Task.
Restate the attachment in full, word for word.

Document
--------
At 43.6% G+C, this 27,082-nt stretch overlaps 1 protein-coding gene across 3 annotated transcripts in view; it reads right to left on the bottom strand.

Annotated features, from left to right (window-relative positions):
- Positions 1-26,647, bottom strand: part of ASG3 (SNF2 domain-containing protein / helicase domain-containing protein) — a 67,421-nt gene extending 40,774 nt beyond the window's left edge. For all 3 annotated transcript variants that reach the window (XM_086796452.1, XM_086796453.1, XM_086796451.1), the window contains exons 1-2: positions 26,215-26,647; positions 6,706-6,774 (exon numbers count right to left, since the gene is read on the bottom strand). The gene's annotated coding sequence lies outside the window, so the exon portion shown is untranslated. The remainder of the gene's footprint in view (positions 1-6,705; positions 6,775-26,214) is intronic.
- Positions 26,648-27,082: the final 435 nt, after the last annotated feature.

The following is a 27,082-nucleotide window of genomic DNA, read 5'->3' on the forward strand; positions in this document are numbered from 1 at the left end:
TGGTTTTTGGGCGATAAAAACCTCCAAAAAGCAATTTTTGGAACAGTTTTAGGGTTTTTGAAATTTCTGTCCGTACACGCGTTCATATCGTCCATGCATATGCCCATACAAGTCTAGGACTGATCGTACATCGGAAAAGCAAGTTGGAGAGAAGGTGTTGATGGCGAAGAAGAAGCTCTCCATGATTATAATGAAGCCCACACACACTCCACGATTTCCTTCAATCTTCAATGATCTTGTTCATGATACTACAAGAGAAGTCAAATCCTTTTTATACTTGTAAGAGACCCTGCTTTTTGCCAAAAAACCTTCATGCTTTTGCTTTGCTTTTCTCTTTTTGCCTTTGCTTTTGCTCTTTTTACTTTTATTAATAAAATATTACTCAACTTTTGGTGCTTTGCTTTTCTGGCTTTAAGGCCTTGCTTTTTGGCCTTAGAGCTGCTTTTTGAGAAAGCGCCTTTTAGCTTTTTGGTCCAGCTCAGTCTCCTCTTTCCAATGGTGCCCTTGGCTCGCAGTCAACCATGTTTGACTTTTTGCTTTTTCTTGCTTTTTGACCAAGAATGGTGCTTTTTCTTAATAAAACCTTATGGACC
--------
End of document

At 43.6% G+C, this 27,082-nt stretch overlaps 1 protein-coding gene across 3 annotated transcripts in view; it reads right to left on the bottom strand.

Annotated features, from left to right (window-relative positions):
- Positions 1-26,647, bottom strand: part of ASG3 (SNF2 domain-containing protein / helicase domain-containing protein) — a 67,421-nt gene extending 40,774 nt beyond the window's left edge. For all 3 annotated transcript variants that reach the window (XM_086796452.1, XM_086796453.1, XM_086796451.1), the window contains exons 1-2: positions 26,215-26,647; positions 6,706-6,774 (exon numbers count right to left, since the gene is read on the bottom strand). The gene's annotated coding sequence lies outside the window, so the exon portion shown is untranslated. The remainder of the gene's footprint in view (positions 1-6,705; positions 6,775-26,214) is intronic.
- Positions 26,648-27,082: the final 435 nt, after the last annotated feature.

The following is a 27,082-nucleotide window of genomic DNA, read 5'->3' on the forward strand; positions in this document are numbered from 1 at the left end:
TGGTTTTTGGGCGATAAAAACCTCCAAAAAGCAATTTTTGGAACAGTTTTAGGGTTTTTGAAATTTCTGTCCGTACACGCGTTCATATCGTCCATGCATATGCCCATACAAGTCTAGGACTGATCGTACATCGGAAAAGCAAGTTGGAGAGAAGGTGTTGATGGCGAAGAAGAAGCTCTCCATGATTATAATGAAGCCCACACACACTCCACGATTTCCTTCAATCTTCAATGATCTTGTTCATGATACTACAAGAGAAGTCAAATCCTTTTTATACTTGTAAGAGACCCTGCTTTTTGCCAAAAAACCTTCATGCTTTTGCTTTGCTTTTCTCTTTTTGCCTTTGCTTTTGCTCTTTTTACTTTTATTAATAAAATATTACTCAACTTTTGGTGCTTTGCTTTTCTGGCTTTAAGGCCTTGCTTTTTGGCCTTAGAGCTGCTTTTTGAGAAAGCGCCTTTTAGCTTTTTGGTCCAGCTCAGTCTCCTCTTTCCAATGGTGCCCTTGGCTCGCAGTCAACCATGTTTGACTTTTTGCTTTTTCTTGCTTTTTGACCAAGAATGGTGCTTTTTCTTAATAAAACCTTATGGACC